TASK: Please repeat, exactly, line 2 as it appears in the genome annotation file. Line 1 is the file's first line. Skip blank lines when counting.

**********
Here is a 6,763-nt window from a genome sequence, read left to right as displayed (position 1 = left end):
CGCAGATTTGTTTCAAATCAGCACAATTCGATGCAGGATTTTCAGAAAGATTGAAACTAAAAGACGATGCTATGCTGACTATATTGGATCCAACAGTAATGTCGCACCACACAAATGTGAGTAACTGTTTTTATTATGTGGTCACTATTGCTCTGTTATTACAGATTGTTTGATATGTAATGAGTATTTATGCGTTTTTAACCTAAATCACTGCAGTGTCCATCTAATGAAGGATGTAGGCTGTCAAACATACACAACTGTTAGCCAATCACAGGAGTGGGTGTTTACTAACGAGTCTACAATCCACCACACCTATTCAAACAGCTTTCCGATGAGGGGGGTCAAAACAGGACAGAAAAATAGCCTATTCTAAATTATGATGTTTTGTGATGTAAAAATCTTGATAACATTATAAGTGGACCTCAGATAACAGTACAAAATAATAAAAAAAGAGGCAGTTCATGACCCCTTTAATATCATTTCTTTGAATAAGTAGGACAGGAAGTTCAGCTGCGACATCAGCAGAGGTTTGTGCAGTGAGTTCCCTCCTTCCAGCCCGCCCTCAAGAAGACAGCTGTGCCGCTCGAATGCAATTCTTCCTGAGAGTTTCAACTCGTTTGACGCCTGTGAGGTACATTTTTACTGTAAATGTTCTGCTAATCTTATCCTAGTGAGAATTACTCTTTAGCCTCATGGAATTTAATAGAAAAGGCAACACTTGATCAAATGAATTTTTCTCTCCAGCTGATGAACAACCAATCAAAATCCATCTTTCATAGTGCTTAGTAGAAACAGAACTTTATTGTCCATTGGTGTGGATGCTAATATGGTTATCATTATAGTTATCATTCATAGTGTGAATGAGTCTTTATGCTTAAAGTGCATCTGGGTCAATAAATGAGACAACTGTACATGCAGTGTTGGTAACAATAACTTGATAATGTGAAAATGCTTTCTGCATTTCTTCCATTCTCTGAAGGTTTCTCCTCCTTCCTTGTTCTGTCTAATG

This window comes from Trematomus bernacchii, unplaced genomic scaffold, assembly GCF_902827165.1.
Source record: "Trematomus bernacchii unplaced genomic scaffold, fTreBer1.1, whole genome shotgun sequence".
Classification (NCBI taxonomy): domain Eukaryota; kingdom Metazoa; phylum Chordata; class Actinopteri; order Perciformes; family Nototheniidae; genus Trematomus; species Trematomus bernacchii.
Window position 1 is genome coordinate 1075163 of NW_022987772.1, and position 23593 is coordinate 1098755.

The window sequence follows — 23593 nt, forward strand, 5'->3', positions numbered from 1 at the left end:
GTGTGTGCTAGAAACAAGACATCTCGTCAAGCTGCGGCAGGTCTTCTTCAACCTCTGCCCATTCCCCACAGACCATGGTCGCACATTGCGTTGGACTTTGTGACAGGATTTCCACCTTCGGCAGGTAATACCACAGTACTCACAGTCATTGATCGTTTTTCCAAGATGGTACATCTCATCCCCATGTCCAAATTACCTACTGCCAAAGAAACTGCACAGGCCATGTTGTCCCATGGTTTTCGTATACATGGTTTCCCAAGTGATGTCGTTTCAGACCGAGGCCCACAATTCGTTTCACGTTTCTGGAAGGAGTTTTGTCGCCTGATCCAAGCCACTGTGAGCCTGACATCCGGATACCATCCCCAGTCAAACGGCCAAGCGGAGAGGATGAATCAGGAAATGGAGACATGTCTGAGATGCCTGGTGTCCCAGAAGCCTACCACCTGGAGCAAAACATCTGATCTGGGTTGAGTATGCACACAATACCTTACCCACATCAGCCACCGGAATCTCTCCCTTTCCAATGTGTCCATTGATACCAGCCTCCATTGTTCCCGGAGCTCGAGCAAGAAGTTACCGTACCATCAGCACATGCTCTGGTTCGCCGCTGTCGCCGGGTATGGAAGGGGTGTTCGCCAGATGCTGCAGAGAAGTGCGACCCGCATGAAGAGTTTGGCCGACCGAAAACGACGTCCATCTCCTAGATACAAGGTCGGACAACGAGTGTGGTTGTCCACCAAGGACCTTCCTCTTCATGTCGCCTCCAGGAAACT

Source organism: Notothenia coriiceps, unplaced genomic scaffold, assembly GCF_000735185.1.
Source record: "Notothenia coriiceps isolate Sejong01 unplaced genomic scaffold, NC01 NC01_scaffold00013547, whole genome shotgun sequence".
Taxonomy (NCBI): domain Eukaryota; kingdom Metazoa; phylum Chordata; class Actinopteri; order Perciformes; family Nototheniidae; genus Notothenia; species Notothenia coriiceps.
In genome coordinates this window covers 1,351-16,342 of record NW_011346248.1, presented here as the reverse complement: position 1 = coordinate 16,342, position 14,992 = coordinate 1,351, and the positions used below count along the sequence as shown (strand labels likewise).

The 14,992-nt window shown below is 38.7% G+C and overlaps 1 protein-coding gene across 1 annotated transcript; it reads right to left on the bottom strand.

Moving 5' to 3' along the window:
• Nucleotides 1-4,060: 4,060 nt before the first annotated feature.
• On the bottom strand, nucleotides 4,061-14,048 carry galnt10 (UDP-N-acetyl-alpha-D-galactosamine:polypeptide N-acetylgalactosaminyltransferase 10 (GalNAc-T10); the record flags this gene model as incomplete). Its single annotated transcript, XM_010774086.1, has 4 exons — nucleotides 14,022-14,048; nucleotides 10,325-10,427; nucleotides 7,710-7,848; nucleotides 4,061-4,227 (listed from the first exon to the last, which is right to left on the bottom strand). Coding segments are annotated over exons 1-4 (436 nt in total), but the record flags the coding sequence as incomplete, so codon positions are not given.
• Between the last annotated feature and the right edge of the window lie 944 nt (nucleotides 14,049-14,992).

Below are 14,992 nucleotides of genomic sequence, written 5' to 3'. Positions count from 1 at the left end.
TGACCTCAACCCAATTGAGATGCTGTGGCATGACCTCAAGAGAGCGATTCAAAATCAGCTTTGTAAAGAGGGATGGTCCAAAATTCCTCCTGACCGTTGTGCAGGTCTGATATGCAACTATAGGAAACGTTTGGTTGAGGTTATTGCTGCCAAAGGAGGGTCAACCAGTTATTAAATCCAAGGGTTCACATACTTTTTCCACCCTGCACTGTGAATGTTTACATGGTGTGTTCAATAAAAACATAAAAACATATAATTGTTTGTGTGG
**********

CGCAGATTTGTTTCAAATCAGCACAATTCGATGCAGGATTTTCAGAAAGATTGAAACTAAAAGACGATGCTATGCTGACTATATTGGATCCAACAGTAATGTCGCACCACACAAATGTGAGTAACTGTTTTTATTATGTGGTCACTATTGCTCTGTTATTACAGATTGTTTGATATGTAATGAGTATTTATGCGTTTTTAACCTAAATCACTGCAGTGTCCATCTAATGAAGGATGTAGGCTGTCAAACATACACAACTGTTAGCCAATCACAGGAGTGGGTGTTTACTAACGAGTCTACAATCCACCACACCTATTCAAACAGCTTTCCGATGAGGGGGGTCAAAACAGGACAGAAAAATAGCCTATTCTAAATTATGATGTTTTGTGATGTAAAAATCTTGATAACATTATAAGTGGACCTCAGATAACAGTACAAAATAATAAAAAAAGAGGCAGTTCATGACCCCTTTAATATCATTTCTTTGAATAAGTAGGACAGGAAGTTCAGCTGCGACATCAGCAGAGGTTTGTGCAGTGAGTTCCCTCCTTCCAGCCCGCCCTCAAGAAGACAGCTGTGCCGCTCGAATGCAATTCTTCCTGAGAGTTTCAACTCGTTTGACGCCTGTGAGGTACATTTTTACTGTAAATGTTCTGCTAATCTTATCCTAGTGAGAATTACTCTTTAGCCTCATGGAATTTAATAGAAAAGGCAACACTTGATCAAATGAATTTTTCTCTCCAGCTGATGAACAACCAATCAAAATCCATCTTTCATAGTGCTTAGTAGAAACAGAACTTTATTGTCCATTGGTGTGGATGCTAATATGGTTATCATTATAGTTATCATTCATAGTGTGAATGAGTCTTTATGCTTAAAGTGCATCTGGGTCAATAAATGAGACAACTGTACATGCAGTGTTGGTAACAATAACTTGATAATGTGAAAATGCTTTCTGCATTTCTTCCATTCTCTGAAGGTTTCTCCTCCTTCCTTGTTCTGTCTAATG